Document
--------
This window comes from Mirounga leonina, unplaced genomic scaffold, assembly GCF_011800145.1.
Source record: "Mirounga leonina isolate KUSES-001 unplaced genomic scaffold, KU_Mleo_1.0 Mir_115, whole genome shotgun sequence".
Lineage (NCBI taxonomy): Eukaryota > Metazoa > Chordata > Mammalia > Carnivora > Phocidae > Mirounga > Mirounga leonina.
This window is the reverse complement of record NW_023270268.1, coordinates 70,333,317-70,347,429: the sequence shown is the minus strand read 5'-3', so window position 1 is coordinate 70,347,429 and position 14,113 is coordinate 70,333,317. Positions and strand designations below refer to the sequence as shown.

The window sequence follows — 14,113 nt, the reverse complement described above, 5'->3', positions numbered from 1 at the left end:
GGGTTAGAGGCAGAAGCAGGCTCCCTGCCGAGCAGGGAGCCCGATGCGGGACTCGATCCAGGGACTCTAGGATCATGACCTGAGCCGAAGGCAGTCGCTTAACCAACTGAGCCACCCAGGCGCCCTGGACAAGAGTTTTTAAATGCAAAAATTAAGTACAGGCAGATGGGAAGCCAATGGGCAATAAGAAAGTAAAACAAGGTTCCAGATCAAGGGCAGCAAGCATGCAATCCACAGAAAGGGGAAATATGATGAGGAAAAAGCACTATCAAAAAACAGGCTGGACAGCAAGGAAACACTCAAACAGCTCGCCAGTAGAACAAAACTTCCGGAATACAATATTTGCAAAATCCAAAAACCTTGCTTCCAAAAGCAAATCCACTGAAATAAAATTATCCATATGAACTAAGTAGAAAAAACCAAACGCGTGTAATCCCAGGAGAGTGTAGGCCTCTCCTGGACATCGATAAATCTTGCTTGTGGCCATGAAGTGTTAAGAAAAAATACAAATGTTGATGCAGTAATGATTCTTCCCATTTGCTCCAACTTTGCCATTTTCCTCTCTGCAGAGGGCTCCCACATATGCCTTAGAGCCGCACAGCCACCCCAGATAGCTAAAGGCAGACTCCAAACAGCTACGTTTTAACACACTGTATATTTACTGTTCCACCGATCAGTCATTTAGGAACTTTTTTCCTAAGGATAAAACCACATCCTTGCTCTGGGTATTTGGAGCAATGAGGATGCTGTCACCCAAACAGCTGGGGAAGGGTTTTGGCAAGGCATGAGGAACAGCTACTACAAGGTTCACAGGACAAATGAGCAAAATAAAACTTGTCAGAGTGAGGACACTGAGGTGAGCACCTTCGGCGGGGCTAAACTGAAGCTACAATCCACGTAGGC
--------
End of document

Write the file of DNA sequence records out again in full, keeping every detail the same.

This window comes from Mirounga leonina, unplaced genomic scaffold, assembly GCF_011800145.1.
Source record: "Mirounga leonina isolate KUSES-001 unplaced genomic scaffold, KU_Mleo_1.0 Mir_115, whole genome shotgun sequence".
Lineage (NCBI taxonomy): Eukaryota > Metazoa > Chordata > Mammalia > Carnivora > Phocidae > Mirounga > Mirounga leonina.
This window is the reverse complement of record NW_023270268.1, coordinates 70,333,317-70,347,429: the sequence shown is the minus strand read 5'-3', so window position 1 is coordinate 70,347,429 and position 14,113 is coordinate 70,333,317. Positions and strand designations below refer to the sequence as shown.

The window sequence follows — 14,113 nt, the reverse complement described above, 5'->3', positions numbered from 1 at the left end:
GGGTTAGAGGCAGAAGCAGGCTCCCTGCCGAGCAGGGAGCCCGATGCGGGACTCGATCCAGGGACTCTAGGATCATGACCTGAGCCGAAGGCAGTCGCTTAACCAACTGAGCCACCCAGGCGCCCTGGACAAGAGTTTTTAAATGCAAAAATTAAGTACAGGCAGATGGGAAGCCAATGGGCAATAAGAAAGTAAAACAAGGTTCCAGATCAAGGGCAGCAAGCATGCAATCCACAGAAAGGGGAAATATGATGAGGAAAAAGCACTATCAAAAAACAGGCTGGACAGCAAGGAAACACTCAAACAGCTCGCCAGTAGAACAAAACTTCCGGAATACAATATTTGCAAAATCCAAAAACCTTGCTTCCAAAAGCAAATCCACTGAAATAAAATTATCCATATGAACTAAGTAGAAAAAACCAAACGCGTGTAATCCCAGGAGAGTGTAGGCCTCTCCTGGACATCGATAAATCTTGCTTGTGGCCATGAAGTGTTAAGAAAAAATACAAATGTTGATGCAGTAATGATTCTTCCCATTTGCTCCAACTTTGCCATTTTCCTCTCTGCAGAGGGCTCCCACATATGCCTTAGAGCCGCACAGCCACCCCAGATAGCTAAAGGCAGACTCCAAACAGCTACGTTTTAACACACTGTATATTTACTGTTCCACCGATCAGTCATTTAGGAACTTTTTTCCTAAGGATAAAACCACATCCTTGCTCTGGGTATTTGGAGCAATGAGGATGCTGTCACCCAAACAGCTGGGGAAGGGTTTTGGCAAGGCATGAGGAACAGCTACTACAAGGTTCACAGGACAAATGAGCAAAATAAAACTTGTCAGAGTGAGGACACTGAGGTGAGCACCTTCGGCGGGGCTAAACTGAAGCTACAATCCACGTAGGC